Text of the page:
Thursday, September 24, 2009

I Can't Believe This.

It's been almost three months since we've checked in with Todd Welter, everybody's favorite pint-sized blur of incoherent analogies, non-existent punctuation, and impossibly broad generalizations.

Today, in a post titled "Guess Rickie Weeks Would Not Make Much of a Difference," Toddles is talkin' stats ... sort of. I think. Maybe? I don't know, you tell me:

That is according to our friends at I asked them how the Brewers' season would have turned out had Rickie Weeks been healthy all season and hitting leadoff at an All-Star pace.

For those who don't remember / have blocked out / are still too emotionally traumatized to remember, here are Rickie's numbers before his wrist went boom: .272/.340/.517, for a healthy .857 OPS, with 9 homers and 24 driven in. He'd also stolen two bases and made 6 errors in 37 games.

Those are nice numbers, no doubt. (They're also reassuring numbers to everyone who's waited four years to see if Rickie could begin to put it all together.) They're not Pujols-ian -- hell, they're not even Fielder-ian or Braun-ian -- but they're solid.

They do have the technology to have a fairly accurate portrayal of how things will turn out so their projections are fairly accurate.

God, I've missed Todd. Haven't you missed Todd? Just bask in the wonder of that sentence for a second, please? The website has the technology to make fairly accurate predictions, so the predictions made by the 'site are fairly accurate. Delicious; I'd like to wrap that sentence up in bacon and eat it, and then wash it down with a tall glass of Nonsense.

Well, their answer was Weeks' presence would have only provided two more wins this season. That is it just two more wins.

Well, yeah, man. That sounds about right. When Weeks went down, his WAR (according to FanGraphs) was at 1.6. Add in the facts that Counsell, by and large, was stellar in the immediate aftermath of Weeks' injury, and that Felipe Lopez has gone .321/.404/.455 as a Brewer, and ... well, that two extra wins almost looks generous. Weeks was off to a good start. His replacements have been just as good. Scene.

I'm sorry. Hold on a second, would you? Someone's at the door. Let me get that.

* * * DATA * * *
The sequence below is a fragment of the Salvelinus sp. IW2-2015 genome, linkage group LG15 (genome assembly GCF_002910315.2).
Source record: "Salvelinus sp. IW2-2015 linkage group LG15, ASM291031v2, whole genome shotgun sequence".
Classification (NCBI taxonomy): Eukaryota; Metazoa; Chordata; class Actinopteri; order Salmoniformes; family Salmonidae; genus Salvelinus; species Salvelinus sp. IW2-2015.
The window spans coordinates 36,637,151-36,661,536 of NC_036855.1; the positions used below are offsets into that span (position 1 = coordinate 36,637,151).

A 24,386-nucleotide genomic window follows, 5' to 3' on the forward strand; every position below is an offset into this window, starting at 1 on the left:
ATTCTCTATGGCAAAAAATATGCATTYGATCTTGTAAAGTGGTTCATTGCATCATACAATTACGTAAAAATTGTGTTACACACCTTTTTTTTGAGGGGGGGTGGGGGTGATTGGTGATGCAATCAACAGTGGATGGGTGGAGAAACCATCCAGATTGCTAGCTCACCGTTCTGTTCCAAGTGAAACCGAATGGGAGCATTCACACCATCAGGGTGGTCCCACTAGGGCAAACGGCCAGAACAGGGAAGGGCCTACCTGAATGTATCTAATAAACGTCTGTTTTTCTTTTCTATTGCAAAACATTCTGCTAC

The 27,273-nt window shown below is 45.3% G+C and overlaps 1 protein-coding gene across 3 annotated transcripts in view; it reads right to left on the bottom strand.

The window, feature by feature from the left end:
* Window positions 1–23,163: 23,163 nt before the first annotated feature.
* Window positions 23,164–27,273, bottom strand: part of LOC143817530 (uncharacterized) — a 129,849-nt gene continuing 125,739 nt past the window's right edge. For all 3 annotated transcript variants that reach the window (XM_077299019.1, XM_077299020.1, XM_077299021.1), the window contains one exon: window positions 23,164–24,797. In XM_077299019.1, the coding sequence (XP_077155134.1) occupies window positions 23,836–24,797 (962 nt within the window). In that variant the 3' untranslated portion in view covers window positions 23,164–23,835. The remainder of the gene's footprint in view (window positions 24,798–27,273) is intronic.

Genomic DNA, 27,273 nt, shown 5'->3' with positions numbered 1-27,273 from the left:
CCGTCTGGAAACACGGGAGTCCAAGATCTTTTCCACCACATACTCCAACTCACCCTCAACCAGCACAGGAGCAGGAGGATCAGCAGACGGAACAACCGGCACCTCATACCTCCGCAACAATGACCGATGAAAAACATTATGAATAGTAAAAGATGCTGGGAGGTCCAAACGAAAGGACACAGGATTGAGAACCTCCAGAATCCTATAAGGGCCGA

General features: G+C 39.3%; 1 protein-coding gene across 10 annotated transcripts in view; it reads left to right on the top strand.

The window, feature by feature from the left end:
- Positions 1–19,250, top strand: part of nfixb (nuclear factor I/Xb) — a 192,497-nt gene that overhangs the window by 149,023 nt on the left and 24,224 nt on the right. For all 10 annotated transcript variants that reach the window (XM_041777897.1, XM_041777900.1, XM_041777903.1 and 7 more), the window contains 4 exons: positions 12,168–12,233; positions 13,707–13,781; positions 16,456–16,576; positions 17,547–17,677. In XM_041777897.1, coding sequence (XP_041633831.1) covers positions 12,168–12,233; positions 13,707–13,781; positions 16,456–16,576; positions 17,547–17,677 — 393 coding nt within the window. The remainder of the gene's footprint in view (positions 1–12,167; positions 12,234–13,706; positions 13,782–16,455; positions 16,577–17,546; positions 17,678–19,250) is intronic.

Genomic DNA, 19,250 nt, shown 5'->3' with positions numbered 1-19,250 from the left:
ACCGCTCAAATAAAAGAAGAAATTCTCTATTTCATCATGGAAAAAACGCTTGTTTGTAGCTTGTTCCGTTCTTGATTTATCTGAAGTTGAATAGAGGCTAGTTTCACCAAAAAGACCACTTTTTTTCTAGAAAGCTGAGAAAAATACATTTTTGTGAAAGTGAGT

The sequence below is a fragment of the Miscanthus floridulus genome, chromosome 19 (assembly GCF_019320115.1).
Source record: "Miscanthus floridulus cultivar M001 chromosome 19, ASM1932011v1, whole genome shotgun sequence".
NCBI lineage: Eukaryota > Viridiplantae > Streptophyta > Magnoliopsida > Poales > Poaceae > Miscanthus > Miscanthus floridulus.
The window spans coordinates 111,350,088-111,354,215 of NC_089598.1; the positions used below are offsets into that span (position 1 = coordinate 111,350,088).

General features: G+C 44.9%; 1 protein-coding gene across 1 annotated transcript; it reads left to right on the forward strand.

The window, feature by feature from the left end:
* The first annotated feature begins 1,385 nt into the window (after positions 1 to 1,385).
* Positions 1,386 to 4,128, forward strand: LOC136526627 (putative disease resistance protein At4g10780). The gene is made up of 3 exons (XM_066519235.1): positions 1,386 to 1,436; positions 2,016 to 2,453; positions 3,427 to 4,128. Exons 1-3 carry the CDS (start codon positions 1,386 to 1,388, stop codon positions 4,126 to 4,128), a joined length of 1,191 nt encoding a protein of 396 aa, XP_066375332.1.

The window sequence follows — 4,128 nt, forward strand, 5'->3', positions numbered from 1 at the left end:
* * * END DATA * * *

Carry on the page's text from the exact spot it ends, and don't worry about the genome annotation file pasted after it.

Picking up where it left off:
Oh, hey! Look at that. It's BAT-SHIT CRAZY! Bat-Shit Crazy is here, everybody, and he's got something to add:

I was expecting maybe eight more wins with the way he was hitting the cover off the ball before he went down.

Now, this shouldn't be all that surprising, given that Toddles told you earlier in the year that you could expect the Brewers to rip off multiple 10-game winning streaks this season, and to drop 10 games in a row several times, too.

But ... oof. Eight more wins? E-I-G-H-T ? I mean: wow, man.

Just to make sure I wasn't making a mountain out of a pile of shit, I consulted with someone who knows a hell of a lot more about this stuff than I do, KL Snow from BrewCrewBall. Quoth the Snowman:

An eight win player is exceptionally the best of my knowledge, there are only a handful of Brewers who have ever picked up an eight WAR season. Robin Yount did it one time (11.5 in 1982), but aside from that he was never good for more than 6.7.

... and ...

In their careers, Yount, Molitor and Cecil Cooper combined had one 8 war season.

... and (yes, there's another "and" -- he's nothing if not thorough, that KL), KL came up with a list of Brewer players who've never had an 8 WAR season:

Ben Oglivie
Jeff Cirillo
Ted Simmons
Prince Fielder
Ryan Braun
Gorman Thomas
Don Money
George Scott
Richie Sexson

So, to sum up: it's not just me.


FPMKE said...

What's that Llama? Rickie Weeks? We can rebuild him? The Internets has the tehnologies?

Master Reid said...

Llama hasn't the cognitive capacity to create anything but nonsense, so most of the things he says turn out to be nonsense.

Gregor said...

I keep re-reading the sentence "They do have the technology..." and I'm just in awe.